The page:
The Tax Increase Prevention Act of 2014 passed through the US House of Representatives and the Senate with an overwhelming majority – indicating that renewable energy enjoys bipartisan support – but it does very little to provide certainty since it is retroactive for 2014 and will expire by year end, industry insiders say.
Also known as ‘tax extenders’, the law, which was passed December 16, brings back a set of tax provisions that include the production tax credit and the investment tax credit for facilities that generate electricity from wind and other renewable sources.
To be eligible for the tax credit, construction had to have started before January 1, 2015, provided the project meets the Internal Revenue Service’s (IRS) guidance.
“I think the type of people who would benefit from this very short-term extension are those developers who perhaps began construction prior to 2014 and maybe were concerned that the amount of work they did may have been susceptible to challenge,” Gregg Benson, counsel in Kaye Scholer’s tax department, told Infrastructure Investor.
“To the extent that they were working on their projects in 2014, this extension can provide more certainty in their projects. There might also have been some developers who bet on an extension and began work on projects in 2014 and their bet will have paid off,” he continued.
Still the group of developers or investors to benefit from the tax incentive package is limited. These short-term extensions can provide peaks and valleys of activity, Benson pointed out.
Indeed, according to the American Wind Energy Association (AWEA), total wind power capacity installations in 2013 were 1,084 megawatts (MW) – 92 percent lower from the record-setting 13,131MW installed during 2012. “This drop-off can be attributed to the late extension of the PTC and ITC,” AWEA said in its Fourth Quarter 2013 US Wind Industry Market Report.
However, according to AWEA’s latest market report (3Q 2014), the American wind energy industry installed 1,254MW during the first three quarters of 2014, more than the industry installed during the entire year in 2013. In addition, the second quarter of 2014 saw 14,600MW under construction. “This record-breaking under construction activity is the result of the 2013 PTC extension and historically low wind prices,” according to AWEA, which estimates that the cost of wind energy has fallen by 43 percent between 2010 and 2013.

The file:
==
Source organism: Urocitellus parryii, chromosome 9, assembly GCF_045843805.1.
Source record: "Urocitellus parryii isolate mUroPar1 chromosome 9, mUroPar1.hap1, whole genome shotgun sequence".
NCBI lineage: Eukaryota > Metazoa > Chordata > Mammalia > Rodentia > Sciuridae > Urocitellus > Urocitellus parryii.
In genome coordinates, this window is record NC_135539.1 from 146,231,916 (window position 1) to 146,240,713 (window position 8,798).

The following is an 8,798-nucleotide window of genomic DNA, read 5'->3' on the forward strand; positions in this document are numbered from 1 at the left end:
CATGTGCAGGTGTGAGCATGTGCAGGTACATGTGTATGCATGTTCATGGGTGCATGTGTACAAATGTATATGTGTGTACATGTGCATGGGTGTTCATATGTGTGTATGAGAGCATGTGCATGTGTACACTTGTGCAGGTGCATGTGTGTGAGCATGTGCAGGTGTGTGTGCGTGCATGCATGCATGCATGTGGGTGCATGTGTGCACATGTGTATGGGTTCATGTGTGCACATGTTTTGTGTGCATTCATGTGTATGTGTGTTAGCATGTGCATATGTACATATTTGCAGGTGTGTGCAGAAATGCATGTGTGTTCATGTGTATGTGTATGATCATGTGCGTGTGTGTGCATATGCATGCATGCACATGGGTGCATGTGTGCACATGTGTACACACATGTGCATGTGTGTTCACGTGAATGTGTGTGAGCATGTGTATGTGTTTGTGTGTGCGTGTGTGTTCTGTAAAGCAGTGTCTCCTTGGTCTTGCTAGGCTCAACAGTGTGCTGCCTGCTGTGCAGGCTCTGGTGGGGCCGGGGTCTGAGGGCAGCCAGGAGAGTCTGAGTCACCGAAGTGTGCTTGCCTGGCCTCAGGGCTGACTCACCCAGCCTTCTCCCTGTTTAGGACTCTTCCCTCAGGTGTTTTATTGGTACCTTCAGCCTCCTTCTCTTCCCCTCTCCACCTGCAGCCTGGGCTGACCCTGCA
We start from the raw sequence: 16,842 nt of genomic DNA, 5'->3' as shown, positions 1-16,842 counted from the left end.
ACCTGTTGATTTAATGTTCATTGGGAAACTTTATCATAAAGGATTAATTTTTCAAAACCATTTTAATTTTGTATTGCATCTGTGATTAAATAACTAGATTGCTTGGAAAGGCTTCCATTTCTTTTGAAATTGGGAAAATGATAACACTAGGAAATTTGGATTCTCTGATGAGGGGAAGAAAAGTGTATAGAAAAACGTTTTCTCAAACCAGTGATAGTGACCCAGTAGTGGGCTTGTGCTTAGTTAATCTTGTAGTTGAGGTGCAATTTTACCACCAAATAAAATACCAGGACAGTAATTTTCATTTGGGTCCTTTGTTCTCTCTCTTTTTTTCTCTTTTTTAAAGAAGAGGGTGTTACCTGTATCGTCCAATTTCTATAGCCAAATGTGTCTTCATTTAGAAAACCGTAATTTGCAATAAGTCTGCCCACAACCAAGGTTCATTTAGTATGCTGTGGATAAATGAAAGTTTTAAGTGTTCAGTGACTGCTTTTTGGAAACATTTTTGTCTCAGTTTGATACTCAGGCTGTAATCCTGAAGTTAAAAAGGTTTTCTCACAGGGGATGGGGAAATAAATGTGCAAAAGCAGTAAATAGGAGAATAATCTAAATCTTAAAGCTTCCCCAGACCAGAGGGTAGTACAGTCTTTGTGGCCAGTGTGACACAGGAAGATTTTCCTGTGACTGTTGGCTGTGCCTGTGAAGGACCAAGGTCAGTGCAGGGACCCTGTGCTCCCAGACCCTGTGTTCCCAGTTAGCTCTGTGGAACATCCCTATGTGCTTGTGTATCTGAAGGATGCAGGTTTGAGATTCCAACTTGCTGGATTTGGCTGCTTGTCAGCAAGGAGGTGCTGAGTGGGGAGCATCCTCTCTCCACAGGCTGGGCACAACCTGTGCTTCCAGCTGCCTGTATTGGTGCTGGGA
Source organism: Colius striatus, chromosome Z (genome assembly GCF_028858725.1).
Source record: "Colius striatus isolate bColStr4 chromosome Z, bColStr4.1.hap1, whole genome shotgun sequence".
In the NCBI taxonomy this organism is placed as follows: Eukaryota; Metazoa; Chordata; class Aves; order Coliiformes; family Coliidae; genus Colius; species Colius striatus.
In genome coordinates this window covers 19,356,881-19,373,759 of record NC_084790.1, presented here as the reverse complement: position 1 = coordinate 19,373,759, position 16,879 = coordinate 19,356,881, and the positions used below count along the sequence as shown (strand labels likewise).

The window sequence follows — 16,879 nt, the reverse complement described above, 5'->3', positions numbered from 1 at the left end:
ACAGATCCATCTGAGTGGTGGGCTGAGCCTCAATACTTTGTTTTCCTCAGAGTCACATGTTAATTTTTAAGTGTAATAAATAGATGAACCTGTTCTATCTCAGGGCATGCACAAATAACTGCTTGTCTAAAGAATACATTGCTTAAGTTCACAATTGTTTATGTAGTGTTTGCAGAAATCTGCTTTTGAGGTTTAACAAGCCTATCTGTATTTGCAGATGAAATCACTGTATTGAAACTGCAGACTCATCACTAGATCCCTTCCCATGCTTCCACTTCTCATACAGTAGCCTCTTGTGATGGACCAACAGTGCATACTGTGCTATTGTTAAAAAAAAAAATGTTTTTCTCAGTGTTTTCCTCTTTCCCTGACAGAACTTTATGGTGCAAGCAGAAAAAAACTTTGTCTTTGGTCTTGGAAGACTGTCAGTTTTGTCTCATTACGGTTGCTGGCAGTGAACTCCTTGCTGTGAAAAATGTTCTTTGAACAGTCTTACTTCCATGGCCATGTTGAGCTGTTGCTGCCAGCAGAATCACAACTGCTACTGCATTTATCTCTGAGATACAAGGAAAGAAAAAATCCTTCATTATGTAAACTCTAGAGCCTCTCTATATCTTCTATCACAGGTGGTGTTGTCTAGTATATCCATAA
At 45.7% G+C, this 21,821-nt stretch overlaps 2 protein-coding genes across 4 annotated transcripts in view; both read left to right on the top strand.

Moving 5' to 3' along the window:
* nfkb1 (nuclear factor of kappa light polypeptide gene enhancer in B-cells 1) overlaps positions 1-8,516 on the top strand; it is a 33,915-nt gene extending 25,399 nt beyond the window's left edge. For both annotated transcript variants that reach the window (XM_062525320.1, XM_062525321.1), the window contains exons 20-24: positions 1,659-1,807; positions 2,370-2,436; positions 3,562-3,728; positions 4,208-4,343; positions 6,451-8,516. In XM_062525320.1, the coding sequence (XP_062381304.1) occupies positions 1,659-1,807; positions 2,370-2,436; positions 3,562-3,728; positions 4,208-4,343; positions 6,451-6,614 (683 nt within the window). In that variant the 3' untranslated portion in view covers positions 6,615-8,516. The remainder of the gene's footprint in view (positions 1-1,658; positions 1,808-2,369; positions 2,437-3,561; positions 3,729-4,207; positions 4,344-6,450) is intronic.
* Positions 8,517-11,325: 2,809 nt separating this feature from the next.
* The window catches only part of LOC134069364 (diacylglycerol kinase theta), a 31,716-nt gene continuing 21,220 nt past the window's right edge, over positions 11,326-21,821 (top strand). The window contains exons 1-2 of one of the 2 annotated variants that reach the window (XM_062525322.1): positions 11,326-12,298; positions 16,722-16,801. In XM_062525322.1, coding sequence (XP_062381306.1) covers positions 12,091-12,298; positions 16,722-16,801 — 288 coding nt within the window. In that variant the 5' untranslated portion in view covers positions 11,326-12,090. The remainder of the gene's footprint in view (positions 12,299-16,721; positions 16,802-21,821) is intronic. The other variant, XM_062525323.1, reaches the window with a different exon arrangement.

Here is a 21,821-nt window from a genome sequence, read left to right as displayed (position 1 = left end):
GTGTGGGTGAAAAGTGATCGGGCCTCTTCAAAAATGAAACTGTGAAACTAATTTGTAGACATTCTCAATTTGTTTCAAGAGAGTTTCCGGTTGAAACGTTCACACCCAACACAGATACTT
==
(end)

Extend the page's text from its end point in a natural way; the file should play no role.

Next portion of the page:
Asked whether renewables will no longer need to be incentivised, Madeleine Tan, a partner and co-head of Project Finance at Kaye Scholer, responded: “I think everybody would like to certainly have viable projects without incentives. But just to say ‘I’m going to remove incentives from renewables and let’s see if you can do better than everybody else who’s getting a lot of incentives,’ that’s not a fair comparison, I think.”
Since the PTC was implemented as part of the Energy Policy Act of 1992, it has not been extended beyond a two-year basis, while it has been allowed to expire altogether several times.
These short-term extensions provide limited value since wind projects require about two years to develop and build.
Comprehensive tax reform would provide more certainty, but whether that will happen in 2015 “is very questionable right now,” Benson said.
What’s more, the tax credits will have expired by January when the new Congress convenes.
Asked whether a Republican-controlled Congress will be less cooperative on issues related to renewable energy, Tan was optimistic. “There’s always been bipartisan support for renewable energy – especially wind. I think that area is pretty much non-controversial politically,” she said.